• 20 Mar

    PRESS RELEASE: 20th March 2018, Manama, Kingdom of Bahrain

    CIBAFI Submitted Recommendations to the Basel Committee on Banking Supervision (BCBS) on Stress Testing Principles


    20th March 2018, Manama, Kingdom of Bahrain | Aligned with its role as advocate of the Islamic Financial Services Industry (IFSI), the General Council for Islamic Banks and Financial Institutions (CIBAFI), the global umbrella of Islamic financial institutions, announced that it has provided its comments on 20th March 2018 to the Basel Committee on Banking Supervision (BCBS) on the Consultative Document on “Stress Testing Principles”.

    The Consultative Document has been issued on 20th December 2017 and is open for public consultation until 23rd  March 2018.  CIBAFI thanked the BCBS for giving the opportunity to the Islamic Financial Services Industry to comment on the Consultative Document. CIBAFI has provided collective feedback of its member banks from more than 30 jurisdictions, comprising the following key points.

    Firstly, the Principles have been “formulated with a view towards application to large, internationally active banks … in Basel Committee member jurisdictions”, but are intended to be used on a proportionate basis by smaller banks and their supervisors in all jurisdictions. Some CIBAFI members would like to see the BCBS provide more clarification on the regulators’s role in such application and the application of the principles by smaller banks to assist less sophisticated supervisory authorities and smaller banks in their implementation. 

    Secondly, in addition to stating the high-level principles, the BCBS is planning to publish descriptions of stress testing practices. CIBAFI members welcome this, and believe that it will be particularly helpful to smaller banks and less sophisticated supervisory authorities. The Committee may take into consideration in its further publications not only the application to smaller banks in non-member jurisdictions, but also (i) different stress testing methodologies and scenarios to be adopted for each of the risk silos; (ii) guidance on the choice of macroeconomic parameters in scenario-setting, and (iii) guidance on an appropriate frequency for testing and review in particular contexts.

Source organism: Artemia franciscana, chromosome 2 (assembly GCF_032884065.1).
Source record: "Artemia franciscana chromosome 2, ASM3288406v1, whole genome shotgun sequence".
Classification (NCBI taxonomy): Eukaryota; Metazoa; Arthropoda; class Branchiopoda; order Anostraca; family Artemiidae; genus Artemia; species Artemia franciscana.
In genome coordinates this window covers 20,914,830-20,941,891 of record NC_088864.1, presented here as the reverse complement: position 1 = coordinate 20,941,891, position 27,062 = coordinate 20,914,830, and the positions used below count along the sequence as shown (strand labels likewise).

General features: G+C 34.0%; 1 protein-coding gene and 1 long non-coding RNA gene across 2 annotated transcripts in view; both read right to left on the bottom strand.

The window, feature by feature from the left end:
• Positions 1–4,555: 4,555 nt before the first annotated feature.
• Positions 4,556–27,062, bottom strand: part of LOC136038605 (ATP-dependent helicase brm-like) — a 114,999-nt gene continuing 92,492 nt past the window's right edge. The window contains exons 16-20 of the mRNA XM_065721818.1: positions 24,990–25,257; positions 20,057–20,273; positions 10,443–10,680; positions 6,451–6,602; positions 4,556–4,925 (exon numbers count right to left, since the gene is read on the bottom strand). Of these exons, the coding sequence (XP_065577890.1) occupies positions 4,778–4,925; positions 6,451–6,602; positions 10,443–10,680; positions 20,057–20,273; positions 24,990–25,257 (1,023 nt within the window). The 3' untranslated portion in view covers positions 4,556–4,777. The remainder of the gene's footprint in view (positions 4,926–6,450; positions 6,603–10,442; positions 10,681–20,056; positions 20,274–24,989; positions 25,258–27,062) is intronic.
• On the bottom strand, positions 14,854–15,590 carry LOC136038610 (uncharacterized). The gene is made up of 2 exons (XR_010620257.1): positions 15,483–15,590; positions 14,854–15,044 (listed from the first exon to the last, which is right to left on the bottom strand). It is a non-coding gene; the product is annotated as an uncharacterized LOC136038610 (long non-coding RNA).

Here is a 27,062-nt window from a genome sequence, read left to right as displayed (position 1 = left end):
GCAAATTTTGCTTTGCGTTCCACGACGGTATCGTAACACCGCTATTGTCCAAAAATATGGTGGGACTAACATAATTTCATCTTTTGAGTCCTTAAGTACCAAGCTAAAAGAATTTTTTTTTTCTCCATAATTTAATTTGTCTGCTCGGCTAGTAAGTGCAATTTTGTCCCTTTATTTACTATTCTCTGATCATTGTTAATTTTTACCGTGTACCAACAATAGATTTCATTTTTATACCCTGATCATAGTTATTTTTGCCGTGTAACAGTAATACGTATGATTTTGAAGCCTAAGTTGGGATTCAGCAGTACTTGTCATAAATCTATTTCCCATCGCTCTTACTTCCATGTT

Finally, the Committee has published its “range of practices”  report, which describes and compares supervisory and bank stress testing practices and highlights areas of evolution. CIBAFI members have suggested that the Committee should include the testing of Islamic banks in its future reports with the stress test methodologies and results of the Islamic Banking sector separately. Moreover, some CIBAFI members highlighted that IFIs have specific risks, different ranges of stress testing scenarios and severities which raise particular concerns and challenges in using these principles. The BCBS may take into consideration certain specificities of IFIs in its further guidelines and publications. 

    In its submission to the BCBS, CIBAFI expressed its appreciation of the work that the BCBS does to maintain sound practices of the Financial Services Industry.  

    Full comments to the BCBS are available on CIBAFI website http://www.cibafi.org 

    In addition to policy and regulatory advocacy, CIBAFI continues to support the IFSI through various activities and initiatives. These include providing industry stakeholders with a platform to discuss emerging issues, representing the industry at major global financial events, and sharing knowledge through specialized publications and comprehensive professional development programmes. 


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